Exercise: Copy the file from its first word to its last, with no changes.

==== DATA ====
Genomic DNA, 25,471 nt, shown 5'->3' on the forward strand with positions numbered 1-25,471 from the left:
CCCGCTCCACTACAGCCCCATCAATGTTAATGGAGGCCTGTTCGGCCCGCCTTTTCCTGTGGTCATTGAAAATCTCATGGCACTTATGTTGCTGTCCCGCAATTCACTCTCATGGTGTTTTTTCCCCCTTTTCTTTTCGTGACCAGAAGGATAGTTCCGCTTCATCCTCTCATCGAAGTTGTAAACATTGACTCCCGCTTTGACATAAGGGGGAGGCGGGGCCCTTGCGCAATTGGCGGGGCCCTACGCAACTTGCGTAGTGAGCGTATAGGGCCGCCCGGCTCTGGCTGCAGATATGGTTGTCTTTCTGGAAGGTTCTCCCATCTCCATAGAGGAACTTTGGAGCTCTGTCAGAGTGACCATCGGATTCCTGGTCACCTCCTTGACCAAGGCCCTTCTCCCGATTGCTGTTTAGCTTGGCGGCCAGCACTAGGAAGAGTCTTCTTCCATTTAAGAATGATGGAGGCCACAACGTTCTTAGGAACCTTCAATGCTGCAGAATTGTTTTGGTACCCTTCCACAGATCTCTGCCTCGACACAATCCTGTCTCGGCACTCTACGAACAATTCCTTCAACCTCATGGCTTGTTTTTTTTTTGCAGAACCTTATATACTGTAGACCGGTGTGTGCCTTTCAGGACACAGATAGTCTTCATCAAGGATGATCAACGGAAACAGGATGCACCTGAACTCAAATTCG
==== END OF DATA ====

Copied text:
Genomic DNA, 25,471 nt, shown 5'->3' on the forward strand with positions numbered 1-25,471 from the left:
CCCGCTCCACTACAGCCCCATCAATGTTAATGGAGGCCTGTTCGGCCCGCCTTTTCCTGTGGTCATTGAAAATCTCATGGCACTTATGTTGCTGTCCCGCAATTCACTCTCATGGTGTTTTTTCCCCCTTTTCTTTTCGTGACCAGAAGGATAGTTCCGCTTCATCCTCTCATCGAAGTTGTAAACATTGACTCCCGCTTTGACATAAGGGGGAGGCGGGGCCCTTGCGCAATTGGCGGGGCCCTACGCAACTTGCGTAGTGAGCGTATAGGGCCGCCCGGCTCTGGCTGCAGATATGGTTGTCTTTCTGGAAGGTTCTCCCATCTCCATAGAGGAACTTTGGAGCTCTGTCAGAGTGACCATCGGATTCCTGGTCACCTCCTTGACCAAGGCCCTTCTCCCGATTGCTGTTTAGCTTGGCGGCCAGCACTAGGAAGAGTCTTCTTCCATTTAAGAATGATGGAGGCCACAACGTTCTTAGGAACCTTCAATGCTGCAGAATTGTTTTGGTACCCTTCCACAGATCTCTGCCTCGACACAATCCTGTCTCGGCACTCTACGAACAATTCCTTCAACCTCATGGCTTGTTTTTTTTTTGCAGAACCTTATATACTGTAGACCGGTGTGTGCCTTTCAGGACACAGATAGTCTTCATCAAGGATGATCAACGGAAACAGGATGCACCTGAACTCAAATTCG